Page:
Let $X$ be a scheme and let $D^b_{\text{coh}}(X)$ be the derived category of complexes of sheaves with bounded, coherent cohomologies.

We know that the category $D^b_{\text{coh}}(X)$ has some drawbacks: when defining the derived category we forget too much information. Hence we have the concept of dg-enhancement. More precisely a dg-enhancement of $D^b_{\text{coh}}(X)$ is a pre-triangulated dg-category $\mathcal{C}$ together with a functor $$ F: H^0(\mathcal{C})\to D^b_{\text{coh}}(X) $$ which is an equivalence of triangulated categories.

Now my question is: what is the application of dg-enhancement? How to show that a dg-enhancement has advantages over the derived category $D^b_{\text{coh}}(X)$ ?

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    $\begingroup$ One concrete reason: Spherical functors are only defined at the level of DG categories: see arxiv:1309.5035. This is basically because functorial cones exists only in the dg setting. $\endgroup$
    – dhy
    Apr 4, 2015 at 1:35
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    $\begingroup$ A more theoretical reason is descent: if X has an open cover U --> X, then X is the colimit of the associated Cech diagram. While Coh(X) is then the limit of Coh(diagram), the same is not true of D(X). However, if you interpet D(X) as an oo-category then it is true. $\endgroup$ Apr 4, 2015 at 4:13
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    $\begingroup$ Whenever you want to perform some nontrivial construction with triangulated categories (e.g. gluing) you have to use enhancements. $\endgroup$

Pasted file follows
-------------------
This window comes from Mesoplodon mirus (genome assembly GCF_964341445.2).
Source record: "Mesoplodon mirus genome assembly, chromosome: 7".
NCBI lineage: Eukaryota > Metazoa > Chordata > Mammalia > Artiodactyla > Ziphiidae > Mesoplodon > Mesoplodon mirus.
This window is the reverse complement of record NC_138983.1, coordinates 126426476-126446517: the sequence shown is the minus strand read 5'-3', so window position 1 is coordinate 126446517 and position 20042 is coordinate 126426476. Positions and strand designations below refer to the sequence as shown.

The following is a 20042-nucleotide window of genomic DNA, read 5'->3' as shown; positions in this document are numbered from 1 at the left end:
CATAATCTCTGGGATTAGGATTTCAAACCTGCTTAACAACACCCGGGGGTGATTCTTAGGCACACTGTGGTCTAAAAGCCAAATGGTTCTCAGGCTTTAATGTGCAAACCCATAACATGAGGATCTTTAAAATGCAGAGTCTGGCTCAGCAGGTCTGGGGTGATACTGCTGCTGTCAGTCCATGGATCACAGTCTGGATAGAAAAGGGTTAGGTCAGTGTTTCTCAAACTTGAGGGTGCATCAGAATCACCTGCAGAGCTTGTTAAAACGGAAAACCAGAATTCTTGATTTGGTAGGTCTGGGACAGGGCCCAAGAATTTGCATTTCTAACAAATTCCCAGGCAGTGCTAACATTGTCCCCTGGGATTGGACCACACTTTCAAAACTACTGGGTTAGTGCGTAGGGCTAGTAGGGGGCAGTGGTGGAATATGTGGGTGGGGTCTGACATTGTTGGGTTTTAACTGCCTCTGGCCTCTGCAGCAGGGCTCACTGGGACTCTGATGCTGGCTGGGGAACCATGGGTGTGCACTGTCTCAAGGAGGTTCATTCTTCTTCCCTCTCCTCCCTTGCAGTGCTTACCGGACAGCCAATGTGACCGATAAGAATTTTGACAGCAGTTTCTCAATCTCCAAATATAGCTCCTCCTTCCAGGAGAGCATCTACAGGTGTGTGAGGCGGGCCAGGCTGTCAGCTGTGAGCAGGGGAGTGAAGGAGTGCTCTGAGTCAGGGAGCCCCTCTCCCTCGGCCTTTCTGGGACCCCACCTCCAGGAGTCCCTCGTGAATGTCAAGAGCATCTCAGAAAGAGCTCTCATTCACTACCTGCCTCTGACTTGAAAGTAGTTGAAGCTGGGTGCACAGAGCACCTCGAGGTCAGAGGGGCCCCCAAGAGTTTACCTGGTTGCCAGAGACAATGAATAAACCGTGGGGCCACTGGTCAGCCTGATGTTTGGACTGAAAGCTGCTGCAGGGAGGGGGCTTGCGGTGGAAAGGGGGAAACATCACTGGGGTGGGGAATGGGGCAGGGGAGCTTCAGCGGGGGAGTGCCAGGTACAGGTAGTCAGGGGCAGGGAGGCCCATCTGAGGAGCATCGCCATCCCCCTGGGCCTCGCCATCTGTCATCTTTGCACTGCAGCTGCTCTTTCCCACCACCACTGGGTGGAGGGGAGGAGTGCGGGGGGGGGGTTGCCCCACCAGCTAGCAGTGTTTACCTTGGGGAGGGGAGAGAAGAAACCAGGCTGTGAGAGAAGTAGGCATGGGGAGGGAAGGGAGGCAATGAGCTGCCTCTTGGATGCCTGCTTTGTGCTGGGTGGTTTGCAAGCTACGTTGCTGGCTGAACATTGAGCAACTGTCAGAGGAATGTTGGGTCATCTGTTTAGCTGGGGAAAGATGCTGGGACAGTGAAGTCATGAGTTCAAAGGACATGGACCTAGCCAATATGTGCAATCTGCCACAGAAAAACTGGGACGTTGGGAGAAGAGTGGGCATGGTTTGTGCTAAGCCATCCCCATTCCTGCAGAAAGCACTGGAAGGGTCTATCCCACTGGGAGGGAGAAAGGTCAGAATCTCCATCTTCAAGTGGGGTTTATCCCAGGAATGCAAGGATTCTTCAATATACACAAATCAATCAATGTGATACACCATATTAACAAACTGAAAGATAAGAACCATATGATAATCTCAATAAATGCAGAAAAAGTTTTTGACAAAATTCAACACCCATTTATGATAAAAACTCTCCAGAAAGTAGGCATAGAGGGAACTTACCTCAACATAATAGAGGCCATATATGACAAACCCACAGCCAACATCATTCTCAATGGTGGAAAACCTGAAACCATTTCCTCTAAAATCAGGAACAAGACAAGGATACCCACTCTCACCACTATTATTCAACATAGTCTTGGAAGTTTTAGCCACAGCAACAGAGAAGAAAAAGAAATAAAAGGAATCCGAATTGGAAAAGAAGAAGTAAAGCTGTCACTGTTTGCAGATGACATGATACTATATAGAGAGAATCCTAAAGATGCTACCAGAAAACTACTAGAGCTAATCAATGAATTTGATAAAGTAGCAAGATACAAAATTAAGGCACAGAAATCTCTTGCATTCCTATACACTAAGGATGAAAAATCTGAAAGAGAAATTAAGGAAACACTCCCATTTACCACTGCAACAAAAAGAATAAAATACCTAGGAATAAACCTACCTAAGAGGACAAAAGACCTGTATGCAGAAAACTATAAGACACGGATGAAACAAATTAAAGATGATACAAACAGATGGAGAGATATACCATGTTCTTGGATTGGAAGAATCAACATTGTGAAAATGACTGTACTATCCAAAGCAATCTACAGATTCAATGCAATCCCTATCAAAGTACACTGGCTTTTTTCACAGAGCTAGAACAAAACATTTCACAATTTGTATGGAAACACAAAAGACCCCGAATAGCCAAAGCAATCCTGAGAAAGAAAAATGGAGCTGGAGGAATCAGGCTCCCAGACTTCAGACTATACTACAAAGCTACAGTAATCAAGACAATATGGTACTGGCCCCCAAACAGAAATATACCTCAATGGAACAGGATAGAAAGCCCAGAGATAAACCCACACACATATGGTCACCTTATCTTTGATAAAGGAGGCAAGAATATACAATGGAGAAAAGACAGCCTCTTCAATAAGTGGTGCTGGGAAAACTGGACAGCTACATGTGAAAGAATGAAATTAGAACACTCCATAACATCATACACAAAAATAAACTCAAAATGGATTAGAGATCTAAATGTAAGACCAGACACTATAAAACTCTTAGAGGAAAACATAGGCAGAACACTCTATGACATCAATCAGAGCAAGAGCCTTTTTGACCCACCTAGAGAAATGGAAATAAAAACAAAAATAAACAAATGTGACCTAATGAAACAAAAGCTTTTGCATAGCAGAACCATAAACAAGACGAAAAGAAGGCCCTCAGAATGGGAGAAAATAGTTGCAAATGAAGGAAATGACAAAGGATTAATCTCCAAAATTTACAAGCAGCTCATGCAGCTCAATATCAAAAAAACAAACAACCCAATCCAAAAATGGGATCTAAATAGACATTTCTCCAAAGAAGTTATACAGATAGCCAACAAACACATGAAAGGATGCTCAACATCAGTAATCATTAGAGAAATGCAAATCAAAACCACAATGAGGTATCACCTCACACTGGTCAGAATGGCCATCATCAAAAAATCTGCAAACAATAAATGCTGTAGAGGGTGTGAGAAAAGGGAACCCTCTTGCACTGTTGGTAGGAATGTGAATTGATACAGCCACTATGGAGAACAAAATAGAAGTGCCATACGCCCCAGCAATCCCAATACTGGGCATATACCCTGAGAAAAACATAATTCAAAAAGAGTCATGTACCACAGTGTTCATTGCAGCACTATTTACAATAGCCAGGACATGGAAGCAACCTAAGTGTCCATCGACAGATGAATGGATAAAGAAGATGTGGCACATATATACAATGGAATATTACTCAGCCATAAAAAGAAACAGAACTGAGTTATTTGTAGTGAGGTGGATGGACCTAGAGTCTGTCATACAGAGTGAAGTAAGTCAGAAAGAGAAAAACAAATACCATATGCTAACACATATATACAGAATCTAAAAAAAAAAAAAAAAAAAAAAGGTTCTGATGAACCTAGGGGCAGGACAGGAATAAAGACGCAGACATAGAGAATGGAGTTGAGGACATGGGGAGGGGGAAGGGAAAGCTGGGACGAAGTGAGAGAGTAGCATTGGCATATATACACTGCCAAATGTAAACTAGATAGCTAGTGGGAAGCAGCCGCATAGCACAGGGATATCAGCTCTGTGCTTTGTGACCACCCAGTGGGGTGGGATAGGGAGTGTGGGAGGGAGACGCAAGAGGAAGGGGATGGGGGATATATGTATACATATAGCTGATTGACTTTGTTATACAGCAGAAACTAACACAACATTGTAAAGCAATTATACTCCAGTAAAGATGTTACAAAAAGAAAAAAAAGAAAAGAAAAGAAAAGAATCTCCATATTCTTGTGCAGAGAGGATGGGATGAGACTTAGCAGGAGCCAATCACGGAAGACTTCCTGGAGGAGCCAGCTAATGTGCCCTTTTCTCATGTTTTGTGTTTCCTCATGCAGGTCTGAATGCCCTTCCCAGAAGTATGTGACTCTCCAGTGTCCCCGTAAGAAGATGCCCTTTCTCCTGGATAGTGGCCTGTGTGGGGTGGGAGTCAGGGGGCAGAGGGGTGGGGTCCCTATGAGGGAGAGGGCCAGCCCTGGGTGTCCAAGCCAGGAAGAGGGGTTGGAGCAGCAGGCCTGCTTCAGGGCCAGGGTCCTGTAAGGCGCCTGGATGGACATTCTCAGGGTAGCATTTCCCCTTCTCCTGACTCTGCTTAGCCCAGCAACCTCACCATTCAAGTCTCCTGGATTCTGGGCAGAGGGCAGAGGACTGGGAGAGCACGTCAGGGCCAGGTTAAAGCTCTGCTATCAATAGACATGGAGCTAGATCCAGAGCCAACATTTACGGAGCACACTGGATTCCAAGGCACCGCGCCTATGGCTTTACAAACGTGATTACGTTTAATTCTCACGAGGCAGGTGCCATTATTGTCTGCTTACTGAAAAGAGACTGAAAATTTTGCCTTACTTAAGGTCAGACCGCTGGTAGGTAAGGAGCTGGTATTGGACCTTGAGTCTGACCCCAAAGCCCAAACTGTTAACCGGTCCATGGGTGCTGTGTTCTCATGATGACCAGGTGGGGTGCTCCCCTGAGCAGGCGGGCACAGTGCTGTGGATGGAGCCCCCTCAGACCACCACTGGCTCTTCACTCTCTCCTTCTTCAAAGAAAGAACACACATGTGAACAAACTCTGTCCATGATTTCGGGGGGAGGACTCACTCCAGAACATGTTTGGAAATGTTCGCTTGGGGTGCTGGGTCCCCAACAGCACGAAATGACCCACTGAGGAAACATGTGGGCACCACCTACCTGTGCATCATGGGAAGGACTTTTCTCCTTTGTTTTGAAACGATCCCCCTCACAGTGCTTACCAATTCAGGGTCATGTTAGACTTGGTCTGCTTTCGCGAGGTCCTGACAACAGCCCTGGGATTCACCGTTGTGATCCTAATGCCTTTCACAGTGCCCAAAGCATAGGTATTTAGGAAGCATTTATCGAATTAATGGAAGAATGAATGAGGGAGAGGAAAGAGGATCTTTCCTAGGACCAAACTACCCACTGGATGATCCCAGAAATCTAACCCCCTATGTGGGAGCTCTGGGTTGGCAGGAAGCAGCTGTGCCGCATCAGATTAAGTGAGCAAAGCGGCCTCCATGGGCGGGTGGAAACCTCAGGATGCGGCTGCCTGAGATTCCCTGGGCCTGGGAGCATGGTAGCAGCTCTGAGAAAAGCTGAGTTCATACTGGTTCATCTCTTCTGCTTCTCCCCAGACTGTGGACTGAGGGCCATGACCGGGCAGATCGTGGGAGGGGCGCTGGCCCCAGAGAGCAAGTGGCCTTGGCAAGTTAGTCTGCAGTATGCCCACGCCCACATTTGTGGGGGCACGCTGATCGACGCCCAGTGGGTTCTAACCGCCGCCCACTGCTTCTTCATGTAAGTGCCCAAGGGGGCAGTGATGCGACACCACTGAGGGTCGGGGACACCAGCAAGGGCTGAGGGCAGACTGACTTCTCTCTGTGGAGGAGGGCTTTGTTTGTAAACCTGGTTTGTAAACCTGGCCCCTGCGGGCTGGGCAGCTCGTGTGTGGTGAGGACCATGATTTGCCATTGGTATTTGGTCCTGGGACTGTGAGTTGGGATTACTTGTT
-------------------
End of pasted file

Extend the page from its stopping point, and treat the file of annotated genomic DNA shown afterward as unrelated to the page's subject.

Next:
– Sasha
    Apr 4, 2015 at 7:52

1 Answer 1


It is hard to know where to begin! A general principle is that as long as you are only concerned with the derived category of a single variety, it is generally sufficient to consider it as a triangulated category; while as soon as you are interested in families of derived categories, it becomes impossible to stay in the triangulated setting, so that it becomes necessary to pass to some homotopical refinement. The basic reason for this is the extremely poor behaviour of the homotopy theory of triangulated categories.

The most striking example is the work of Orlov on Fourier-Mukai functors. A triangulated functor between derived categories of schemes is called of Fourier-Mukai type if it of geometric origin, i.e. if it is given by twisting by a complex on the product of the schemes. Orlov showed in the 90's that for smooth projective varieties over a field, any fully faithful functor between derived categories of coherent sheaves is of Fourier-Mukai type. It was expected, or hoped, that every functor is Fourier-Mukai, but this turned out to be impossible to prove in the setting of triangulated categories, literally: a counter-example was finally found last year by Van den Bergh and Rizzardo (arXiv:1410.4039), while the dg-categorical analogue was proved ten years ago by Bertrand To\"en (arXiv:0408337). A brief glance at the latter paper will be enough to convince oneself that the proof relies heavily on studying the homotopy theory of dg-categories.